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Tips and Tricks: Using DICOM Images for High School AI Science Fair Projects

Updated: Apr 11, 2022

How to convert DICOM Images into JPEG for STEM and Artificial Intelligence Science Fair Competition Projects

This blog is part of our Tips and Tricks series, where students can learn techniques and code snippets that can help them build science fair projects with AI and real-world applications and data.

In this blog post - we show you how to convert DICOM Images to JPEG for use with Deep Learning/Neural Networks like ResNet.

What is DICOM?

DICOM stands for Digital Imaging and Communications in Medicine. It is a standard that medical practitioners and hospitals around the world use to share medical data with each other.

Why is DICOM important for science fair projects?

Science fair projects benefit from using real-world data. Judges of science fairs will frequently ask you where you got your data and why your data is credible. These days, fortunately, many cleaned and anonymized medical data sets are available to students for use in studies and projects. However, they do usually come in formats used by medical professionals (like the DICOM format) and you will need to convert it to a more common format (like JPEG) to use it in standard AI programs.

How can I convert DICOM to JPEG?

The python example code snippet below shows you how to do this. The key things to note are

  • You will need to use a DICOM-specific library to read the image. We are using pydicom

  • The DICOM image will be in some resolution that you will need to determine

  • Once you find the resolution (by finding the max and min of the pixel values), you will need to scale it to the right size to use for your Neural Network. ResNet frequently uses 0-255 - so we show that example here.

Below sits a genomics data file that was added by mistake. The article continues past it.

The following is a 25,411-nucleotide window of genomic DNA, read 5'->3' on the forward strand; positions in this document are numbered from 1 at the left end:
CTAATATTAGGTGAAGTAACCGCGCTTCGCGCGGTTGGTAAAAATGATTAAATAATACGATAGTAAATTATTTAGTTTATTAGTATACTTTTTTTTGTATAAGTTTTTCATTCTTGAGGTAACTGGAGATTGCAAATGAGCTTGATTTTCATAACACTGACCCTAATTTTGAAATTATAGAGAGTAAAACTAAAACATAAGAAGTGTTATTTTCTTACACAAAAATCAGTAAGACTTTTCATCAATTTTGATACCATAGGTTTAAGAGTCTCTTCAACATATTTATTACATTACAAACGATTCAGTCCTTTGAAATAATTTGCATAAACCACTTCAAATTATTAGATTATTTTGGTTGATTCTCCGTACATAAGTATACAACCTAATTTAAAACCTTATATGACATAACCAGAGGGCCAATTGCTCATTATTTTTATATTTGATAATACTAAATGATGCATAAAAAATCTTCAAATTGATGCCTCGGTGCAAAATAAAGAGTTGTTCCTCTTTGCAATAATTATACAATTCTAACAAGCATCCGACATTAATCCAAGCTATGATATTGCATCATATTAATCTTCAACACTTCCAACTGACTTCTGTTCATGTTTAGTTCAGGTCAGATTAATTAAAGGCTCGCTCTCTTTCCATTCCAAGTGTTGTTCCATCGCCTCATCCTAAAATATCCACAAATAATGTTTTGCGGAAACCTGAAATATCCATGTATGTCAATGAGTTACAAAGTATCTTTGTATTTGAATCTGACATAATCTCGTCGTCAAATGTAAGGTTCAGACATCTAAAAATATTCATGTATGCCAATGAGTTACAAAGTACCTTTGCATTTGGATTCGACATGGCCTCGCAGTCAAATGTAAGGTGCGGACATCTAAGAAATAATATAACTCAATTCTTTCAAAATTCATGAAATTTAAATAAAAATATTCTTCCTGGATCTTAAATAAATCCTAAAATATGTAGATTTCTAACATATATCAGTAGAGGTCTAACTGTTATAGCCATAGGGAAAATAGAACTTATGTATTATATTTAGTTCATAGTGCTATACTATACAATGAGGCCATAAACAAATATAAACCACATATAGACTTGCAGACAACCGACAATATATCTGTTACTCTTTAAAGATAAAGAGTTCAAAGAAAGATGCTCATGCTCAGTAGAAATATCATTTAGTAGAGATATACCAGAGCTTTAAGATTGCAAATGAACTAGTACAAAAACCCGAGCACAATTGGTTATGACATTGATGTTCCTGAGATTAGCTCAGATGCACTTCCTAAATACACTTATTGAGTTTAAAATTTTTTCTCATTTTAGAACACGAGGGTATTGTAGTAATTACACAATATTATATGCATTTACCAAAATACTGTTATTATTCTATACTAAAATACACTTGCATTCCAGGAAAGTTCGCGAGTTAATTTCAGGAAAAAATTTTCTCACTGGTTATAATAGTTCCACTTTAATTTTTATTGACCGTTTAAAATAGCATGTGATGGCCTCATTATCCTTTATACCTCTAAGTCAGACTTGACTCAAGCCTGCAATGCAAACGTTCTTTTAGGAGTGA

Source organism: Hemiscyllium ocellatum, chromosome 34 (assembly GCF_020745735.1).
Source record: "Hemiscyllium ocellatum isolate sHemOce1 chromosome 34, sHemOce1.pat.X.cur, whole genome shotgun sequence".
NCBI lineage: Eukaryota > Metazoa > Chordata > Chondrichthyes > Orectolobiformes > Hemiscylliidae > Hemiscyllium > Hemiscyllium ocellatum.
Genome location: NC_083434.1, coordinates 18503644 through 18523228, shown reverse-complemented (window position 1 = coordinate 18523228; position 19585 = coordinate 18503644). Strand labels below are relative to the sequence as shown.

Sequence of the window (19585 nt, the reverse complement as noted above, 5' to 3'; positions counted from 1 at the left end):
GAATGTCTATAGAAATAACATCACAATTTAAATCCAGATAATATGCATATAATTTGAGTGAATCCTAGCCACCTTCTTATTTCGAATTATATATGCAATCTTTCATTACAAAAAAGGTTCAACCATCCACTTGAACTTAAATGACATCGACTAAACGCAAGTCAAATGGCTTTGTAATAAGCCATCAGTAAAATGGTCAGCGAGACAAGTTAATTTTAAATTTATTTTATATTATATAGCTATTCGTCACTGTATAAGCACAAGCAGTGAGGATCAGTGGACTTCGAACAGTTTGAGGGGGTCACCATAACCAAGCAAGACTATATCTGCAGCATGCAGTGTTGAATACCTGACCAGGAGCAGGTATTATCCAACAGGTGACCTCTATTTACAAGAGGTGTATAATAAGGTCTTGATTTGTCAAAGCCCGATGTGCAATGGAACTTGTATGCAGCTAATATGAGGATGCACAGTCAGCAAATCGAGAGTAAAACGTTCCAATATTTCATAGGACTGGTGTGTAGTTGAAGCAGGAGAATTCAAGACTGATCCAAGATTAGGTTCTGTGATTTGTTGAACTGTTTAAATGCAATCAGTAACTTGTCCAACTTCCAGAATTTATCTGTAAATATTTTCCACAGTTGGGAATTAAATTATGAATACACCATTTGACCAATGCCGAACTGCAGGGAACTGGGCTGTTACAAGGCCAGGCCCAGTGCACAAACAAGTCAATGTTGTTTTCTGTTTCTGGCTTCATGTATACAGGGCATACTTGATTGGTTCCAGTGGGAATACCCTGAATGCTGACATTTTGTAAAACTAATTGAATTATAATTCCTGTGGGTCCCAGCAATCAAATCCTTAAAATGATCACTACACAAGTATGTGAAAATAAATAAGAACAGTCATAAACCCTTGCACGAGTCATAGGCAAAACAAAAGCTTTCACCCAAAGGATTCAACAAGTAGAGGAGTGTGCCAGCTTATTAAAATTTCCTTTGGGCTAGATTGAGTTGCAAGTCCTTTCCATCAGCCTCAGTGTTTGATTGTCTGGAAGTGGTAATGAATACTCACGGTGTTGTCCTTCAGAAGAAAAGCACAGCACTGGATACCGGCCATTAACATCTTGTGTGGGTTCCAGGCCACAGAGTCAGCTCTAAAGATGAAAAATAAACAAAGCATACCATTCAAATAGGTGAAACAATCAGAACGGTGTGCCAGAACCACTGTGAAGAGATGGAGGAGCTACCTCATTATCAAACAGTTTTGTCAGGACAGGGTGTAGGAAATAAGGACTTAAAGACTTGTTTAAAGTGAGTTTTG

• Once you have re-scaled the image, you need to write it back out in JPEG form. We are using CV2 to do that.

  • Real-world datasets usually have hundreds or thousands of images. The simplest thing to do is to put them in a directory and process all of them at once. You can see how the code does that below.

import pydicom as dicom
import os
import cv2
import numpy as np

PNG = False
# Specify the .dcm folder path
folder_path = "DICOM IMAGE"
# Specify the output jpg/png folder path
jpg_folder_path = "JPG TEST"
images_path = os.listdir(folder_path)
for n, image in enumerate(images_path):
  ds = dicom.dcmread(os.path.join(folder_path, image))
  pixel_array_numpy = ds.pixel_array
  min_value = np.min(pixel_array_numpy)
  max_value = np.max(pixel_array_numpy)
  range_pixels = max_value - min_value
  pixel_array_numpy = ((pixel_array_numpy - min_value)/range_pixels)*255
  pixel_array_numpy = pixel_array_numpy.astype('int')
  if PNG == False:
    image = image.replace('.dcm', '.jpg')
    image = image.replace('.dcm', '.png')
  cv2.imwrite(os.path.join(jpg_folder_path, image), pixel_array_numpy, [cv2.IMWRITE_JPEG_QUALITY, 100])
  print('{} image converted'.format(n))

Hope you find this helpful! For other tips and tricks - please select the Tips and Tricks category on our blog.

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